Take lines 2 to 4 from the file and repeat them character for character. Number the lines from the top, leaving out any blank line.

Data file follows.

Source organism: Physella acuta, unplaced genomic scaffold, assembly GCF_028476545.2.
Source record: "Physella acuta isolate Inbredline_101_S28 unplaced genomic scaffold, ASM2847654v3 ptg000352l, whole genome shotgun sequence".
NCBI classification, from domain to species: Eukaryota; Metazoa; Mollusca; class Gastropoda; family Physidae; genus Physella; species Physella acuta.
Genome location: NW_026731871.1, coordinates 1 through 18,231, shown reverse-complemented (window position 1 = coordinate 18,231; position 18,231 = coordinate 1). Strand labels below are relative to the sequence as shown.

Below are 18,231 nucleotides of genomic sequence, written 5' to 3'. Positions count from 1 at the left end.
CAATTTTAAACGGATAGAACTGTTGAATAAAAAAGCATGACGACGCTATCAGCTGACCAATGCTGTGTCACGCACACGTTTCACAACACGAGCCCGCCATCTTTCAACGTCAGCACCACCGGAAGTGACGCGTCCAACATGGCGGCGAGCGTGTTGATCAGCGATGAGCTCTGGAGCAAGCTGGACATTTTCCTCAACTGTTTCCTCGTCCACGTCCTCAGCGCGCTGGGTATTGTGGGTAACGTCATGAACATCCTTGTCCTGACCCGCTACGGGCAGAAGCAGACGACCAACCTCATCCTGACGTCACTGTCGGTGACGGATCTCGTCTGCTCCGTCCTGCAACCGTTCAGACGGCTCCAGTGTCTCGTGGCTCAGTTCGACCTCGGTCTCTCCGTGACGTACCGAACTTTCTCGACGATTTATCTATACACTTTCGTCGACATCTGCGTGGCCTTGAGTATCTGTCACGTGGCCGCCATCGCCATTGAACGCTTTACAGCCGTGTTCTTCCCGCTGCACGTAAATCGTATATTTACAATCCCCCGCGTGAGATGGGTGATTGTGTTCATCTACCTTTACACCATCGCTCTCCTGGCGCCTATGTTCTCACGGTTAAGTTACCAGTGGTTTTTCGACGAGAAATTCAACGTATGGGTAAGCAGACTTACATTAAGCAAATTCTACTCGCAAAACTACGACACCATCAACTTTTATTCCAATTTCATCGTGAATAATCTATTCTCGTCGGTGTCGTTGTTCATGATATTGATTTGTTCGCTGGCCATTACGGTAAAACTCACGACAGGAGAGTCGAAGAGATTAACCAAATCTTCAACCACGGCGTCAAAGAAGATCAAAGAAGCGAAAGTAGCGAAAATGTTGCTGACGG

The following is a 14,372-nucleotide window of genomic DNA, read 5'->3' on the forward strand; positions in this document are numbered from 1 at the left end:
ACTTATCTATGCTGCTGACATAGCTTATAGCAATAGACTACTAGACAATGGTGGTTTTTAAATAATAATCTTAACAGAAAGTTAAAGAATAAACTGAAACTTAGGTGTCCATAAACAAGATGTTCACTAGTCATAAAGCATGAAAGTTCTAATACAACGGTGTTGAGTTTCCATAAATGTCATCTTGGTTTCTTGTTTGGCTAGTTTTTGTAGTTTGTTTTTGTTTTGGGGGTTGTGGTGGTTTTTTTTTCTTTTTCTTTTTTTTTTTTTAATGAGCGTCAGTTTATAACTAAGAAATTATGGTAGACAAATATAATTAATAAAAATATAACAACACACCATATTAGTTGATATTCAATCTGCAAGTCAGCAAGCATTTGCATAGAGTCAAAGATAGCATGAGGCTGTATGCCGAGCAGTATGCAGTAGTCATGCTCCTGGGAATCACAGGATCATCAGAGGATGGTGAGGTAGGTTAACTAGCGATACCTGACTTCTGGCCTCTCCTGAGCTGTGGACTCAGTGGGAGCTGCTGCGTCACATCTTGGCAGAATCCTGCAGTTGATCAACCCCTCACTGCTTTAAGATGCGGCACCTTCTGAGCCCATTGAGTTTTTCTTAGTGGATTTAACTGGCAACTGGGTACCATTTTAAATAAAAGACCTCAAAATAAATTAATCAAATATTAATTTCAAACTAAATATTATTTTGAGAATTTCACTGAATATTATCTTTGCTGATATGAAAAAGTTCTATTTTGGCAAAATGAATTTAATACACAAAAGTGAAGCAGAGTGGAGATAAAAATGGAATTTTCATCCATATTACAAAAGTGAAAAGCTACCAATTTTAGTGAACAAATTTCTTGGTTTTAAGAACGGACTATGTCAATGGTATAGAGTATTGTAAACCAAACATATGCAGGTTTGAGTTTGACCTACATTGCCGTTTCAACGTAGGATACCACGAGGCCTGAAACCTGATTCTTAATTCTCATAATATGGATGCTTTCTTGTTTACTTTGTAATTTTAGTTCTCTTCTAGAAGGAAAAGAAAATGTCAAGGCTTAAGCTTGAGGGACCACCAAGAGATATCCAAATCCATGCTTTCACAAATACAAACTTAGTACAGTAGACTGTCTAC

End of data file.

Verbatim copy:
Source record: "Physella acuta isolate Inbredline_101_S28 unplaced genomic scaffold, ASM2847654v3 ptg000352l, whole genome shotgun sequence".
NCBI classification, from domain to species: Eukaryota; Metazoa; Mollusca; class Gastropoda; family Physidae; genus Physella; species Physella acuta.
Genome location: NW_026731871.1, coordinates 1 through 18,231, shown reverse-complemented (window position 1 = coordinate 18,231; position 18,231 = coordinate 1). Strand labels below are relative to the sequence as shown.